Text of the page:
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Lost Canadians nervous and hopeful as feds finally promise to solve citizenship quagmire

After years of reporting by the Vancouver Observer on injustices suffered by Lost Canadians, it looks like feds are poised to right the wrongs.

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Chapman, a former Lost Canadian himself, has been tirelessly pushing for the federal government to restore citizenship to the remaining Canadians excluded by the 2009 citizenship bill. Having been bombarded by emails and phone queries about citizenship from Lost Canadians, he strongly believes the government needs a citizenship ombudsman who can resolve problems and hold authorities to account. 

Lives disrupted by citizenship loss 

The Vancouver Observer reporters chronicled the stories of Lost Canadians across Canada whose lives had been deeply disrupted by federal oversight. In many people's cases, citizenship wasn't just a symbolic matter: pensions, jobs, and the right to live with family depended on it.

Ontario resident Sandy Burke, for example, was a child when she was taken from an American orphanage by her paternal grandmother and brought to live in Canada. Despite having lived in Canada for over 60 years, raising a family and paying taxes, federal officials claimed she was a non-citizen and ineligible for Old Age Security (OAS) unless she could find landed immigration 'papers' dating back to 1951 – papers she never had to begin with.

A photo of Lost Canadian Sandy Burke at age seven.

One of the most tragic stories is that of Velma Demerson, a Canadian woman who was stripped of citizenship in 1939 for marrying a Chinese man at age 18. She was jailed for ten months at Ontario's infamous Mercer Reformatory for Women, lost her son, and was officially stateless for six decades until the federal government finally restored her citizenship in 2004.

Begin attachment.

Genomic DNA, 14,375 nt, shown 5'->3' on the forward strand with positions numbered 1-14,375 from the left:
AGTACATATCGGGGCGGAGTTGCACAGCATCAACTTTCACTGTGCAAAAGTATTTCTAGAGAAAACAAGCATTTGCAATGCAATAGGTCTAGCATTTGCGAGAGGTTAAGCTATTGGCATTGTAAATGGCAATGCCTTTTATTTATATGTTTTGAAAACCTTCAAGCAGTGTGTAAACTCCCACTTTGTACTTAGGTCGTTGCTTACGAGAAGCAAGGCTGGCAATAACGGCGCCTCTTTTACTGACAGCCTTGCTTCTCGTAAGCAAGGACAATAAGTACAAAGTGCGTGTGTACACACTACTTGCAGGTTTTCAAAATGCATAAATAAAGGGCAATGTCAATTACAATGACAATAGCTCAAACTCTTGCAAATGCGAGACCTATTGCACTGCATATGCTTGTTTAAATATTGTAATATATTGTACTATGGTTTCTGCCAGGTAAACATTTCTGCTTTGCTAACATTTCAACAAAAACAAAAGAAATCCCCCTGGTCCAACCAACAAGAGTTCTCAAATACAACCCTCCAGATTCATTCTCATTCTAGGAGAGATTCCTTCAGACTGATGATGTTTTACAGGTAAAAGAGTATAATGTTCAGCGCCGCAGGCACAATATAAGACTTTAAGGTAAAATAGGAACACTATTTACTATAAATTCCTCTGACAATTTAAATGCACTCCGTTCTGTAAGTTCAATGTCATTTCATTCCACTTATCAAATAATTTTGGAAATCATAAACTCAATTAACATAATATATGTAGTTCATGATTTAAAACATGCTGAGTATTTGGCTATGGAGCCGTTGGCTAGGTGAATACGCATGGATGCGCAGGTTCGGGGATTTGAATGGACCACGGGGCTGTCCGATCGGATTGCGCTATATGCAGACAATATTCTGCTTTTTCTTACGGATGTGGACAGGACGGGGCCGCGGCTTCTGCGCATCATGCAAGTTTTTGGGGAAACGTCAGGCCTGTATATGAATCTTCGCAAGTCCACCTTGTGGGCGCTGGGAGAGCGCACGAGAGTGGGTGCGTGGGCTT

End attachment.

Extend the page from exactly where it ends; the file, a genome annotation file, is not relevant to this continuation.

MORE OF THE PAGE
Race plays a key role in the Chinese Canadians' demand for posthumous recognition of their war dead as Canadian citizens.

Although the federal government has insisted that all Canadians were "British subjects" and not "Canadian citizens", Chinese immigrants at the time were considered "aliens" and were only given British subject status if they were successful in business or otherwise notable people in Canada.

Despite not having even the right to vote, some Canadian-born Chinese soldiers went to war for their country and died on the front lines during the Second World War. If they were neither citizens of Canada nor of China, they died as stateless "aliens"--something that Chinese Canadian war veterans today feel must be corrected. 

Thousands more whose stories remain untold suffered under the flawed application of citizenship law that the federal government was aware of for years, yet never rectified. Because of the ongoing work by citizenship advocate Don Chapman and Jackie Scott's court case, things are now finally moving forward.

After so many years of being denied full rights, Lost Canadians are now hopeful that they can celebrate the privileges of statehood that they should have had all along. 

"If Mr. Alexander is true to his word, he’ll have my very heartfelt thank you," Scott said. "Finally, someone (in government) gets it."  

"I am excited and hopeful, but have learned through experience not to count on political promises," said Harnois. "I can't imagine a life without uncertainty

"But if it is true - and the lost Canadian quagmire is fixed - all years spent in limbo would be quickly and happily forgotten."

 

 
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